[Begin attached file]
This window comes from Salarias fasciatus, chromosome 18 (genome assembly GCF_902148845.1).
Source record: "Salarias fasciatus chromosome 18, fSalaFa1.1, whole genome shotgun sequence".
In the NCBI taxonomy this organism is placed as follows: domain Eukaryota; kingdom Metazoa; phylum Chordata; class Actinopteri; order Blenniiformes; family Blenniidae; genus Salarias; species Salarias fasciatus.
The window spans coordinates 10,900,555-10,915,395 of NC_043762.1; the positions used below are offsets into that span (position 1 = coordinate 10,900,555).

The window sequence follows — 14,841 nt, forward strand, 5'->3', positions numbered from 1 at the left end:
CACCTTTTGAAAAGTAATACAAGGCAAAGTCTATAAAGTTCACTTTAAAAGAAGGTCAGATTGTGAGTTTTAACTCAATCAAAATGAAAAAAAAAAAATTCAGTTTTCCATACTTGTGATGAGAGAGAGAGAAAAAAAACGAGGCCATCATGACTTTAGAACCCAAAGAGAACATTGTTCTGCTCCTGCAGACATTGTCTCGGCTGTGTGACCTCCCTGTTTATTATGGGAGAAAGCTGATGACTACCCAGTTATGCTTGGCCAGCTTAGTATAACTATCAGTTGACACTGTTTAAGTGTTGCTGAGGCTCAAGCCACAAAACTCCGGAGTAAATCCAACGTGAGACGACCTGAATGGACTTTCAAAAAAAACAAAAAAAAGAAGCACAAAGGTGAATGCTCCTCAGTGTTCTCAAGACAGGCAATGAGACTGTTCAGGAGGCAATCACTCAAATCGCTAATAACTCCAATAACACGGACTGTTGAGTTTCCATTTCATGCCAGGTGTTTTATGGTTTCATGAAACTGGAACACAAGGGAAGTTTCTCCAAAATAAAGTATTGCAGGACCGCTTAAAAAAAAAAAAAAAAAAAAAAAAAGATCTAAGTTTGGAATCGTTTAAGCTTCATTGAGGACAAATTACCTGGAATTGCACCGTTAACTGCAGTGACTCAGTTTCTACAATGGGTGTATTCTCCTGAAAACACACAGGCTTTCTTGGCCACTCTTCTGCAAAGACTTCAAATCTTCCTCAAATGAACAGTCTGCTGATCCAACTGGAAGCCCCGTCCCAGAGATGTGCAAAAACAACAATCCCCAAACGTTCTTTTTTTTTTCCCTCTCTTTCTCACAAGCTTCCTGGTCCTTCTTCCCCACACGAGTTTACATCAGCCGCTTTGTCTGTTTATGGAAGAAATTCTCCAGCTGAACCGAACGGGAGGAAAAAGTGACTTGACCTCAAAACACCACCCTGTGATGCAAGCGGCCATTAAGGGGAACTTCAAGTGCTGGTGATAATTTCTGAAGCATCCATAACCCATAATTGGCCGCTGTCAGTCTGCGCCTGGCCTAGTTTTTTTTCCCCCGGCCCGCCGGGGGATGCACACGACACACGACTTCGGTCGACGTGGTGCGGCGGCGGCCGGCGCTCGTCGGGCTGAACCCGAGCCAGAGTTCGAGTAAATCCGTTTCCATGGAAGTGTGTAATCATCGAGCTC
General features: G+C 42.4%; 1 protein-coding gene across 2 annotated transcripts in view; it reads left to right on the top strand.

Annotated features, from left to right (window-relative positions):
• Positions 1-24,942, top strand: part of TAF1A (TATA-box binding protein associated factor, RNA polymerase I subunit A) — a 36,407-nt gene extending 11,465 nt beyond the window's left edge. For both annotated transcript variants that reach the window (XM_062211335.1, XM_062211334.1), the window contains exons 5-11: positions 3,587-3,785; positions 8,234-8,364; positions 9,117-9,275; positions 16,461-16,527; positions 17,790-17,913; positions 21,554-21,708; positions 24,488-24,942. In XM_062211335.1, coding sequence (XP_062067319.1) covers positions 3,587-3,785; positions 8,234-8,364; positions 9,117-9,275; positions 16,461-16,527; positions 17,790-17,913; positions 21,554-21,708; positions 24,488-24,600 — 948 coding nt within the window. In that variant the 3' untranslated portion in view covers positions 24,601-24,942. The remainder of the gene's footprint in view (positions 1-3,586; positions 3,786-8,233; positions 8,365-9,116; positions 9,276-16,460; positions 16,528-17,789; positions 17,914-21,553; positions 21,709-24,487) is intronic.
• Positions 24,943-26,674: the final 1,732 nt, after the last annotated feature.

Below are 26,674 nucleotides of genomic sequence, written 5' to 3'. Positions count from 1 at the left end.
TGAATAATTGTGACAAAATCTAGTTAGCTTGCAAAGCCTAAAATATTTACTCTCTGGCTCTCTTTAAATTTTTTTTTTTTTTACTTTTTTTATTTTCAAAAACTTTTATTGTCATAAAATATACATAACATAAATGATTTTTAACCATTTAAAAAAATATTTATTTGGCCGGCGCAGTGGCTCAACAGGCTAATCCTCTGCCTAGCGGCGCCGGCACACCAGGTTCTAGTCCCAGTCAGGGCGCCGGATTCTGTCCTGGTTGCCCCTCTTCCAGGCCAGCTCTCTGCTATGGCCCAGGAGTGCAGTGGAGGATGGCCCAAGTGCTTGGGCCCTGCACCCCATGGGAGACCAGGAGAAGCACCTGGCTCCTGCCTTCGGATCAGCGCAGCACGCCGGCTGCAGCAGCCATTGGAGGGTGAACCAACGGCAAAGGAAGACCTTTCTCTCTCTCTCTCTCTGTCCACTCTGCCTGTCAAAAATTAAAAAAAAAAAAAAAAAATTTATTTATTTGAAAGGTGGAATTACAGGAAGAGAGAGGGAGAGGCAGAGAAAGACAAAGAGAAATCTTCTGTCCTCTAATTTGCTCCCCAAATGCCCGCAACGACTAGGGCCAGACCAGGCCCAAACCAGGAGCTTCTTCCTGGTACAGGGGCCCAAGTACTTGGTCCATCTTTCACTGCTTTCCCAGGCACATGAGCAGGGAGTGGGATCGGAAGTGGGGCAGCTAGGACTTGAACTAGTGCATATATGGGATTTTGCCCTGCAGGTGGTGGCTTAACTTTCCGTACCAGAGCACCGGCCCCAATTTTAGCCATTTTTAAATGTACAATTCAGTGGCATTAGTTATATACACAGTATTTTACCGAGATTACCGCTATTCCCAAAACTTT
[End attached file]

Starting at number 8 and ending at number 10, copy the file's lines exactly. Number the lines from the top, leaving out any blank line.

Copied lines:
Annotated features, from left to right (window-relative positions):
• Positions 1-24,942, top strand: part of TAF1A (TATA-box binding protein associated factor, RNA polymerase I subunit A) — a 36,407-nt gene extending 11,465 nt beyond the window's left edge. For both annotated transcript variants that reach the window (XM_062211335.1, XM_062211334.1), the window contains exons 5-11: positions 3,587-3,785; positions 8,234-8,364; positions 9,117-9,275; positions 16,461-16,527; positions 17,790-17,913; positions 21,554-21,708; positions 24,488-24,942. In XM_062211335.1, coding sequence (XP_062067319.1) covers positions 3,587-3,785; positions 8,234-8,364; positions 9,117-9,275; positions 16,461-16,527; positions 17,790-17,913; positions 21,554-21,708; positions 24,488-24,600 — 948 coding nt within the window. In that variant the 3' untranslated portion in view covers positions 24,601-24,942. The remainder of the gene's footprint in view (positions 1-3,586; positions 3,786-8,233; positions 8,365-9,116; positions 9,276-16,460; positions 16,528-17,789; positions 17,914-21,553; positions 21,709-24,487) is intronic.
• Positions 24,943-26,674: the final 1,732 nt, after the last annotated feature.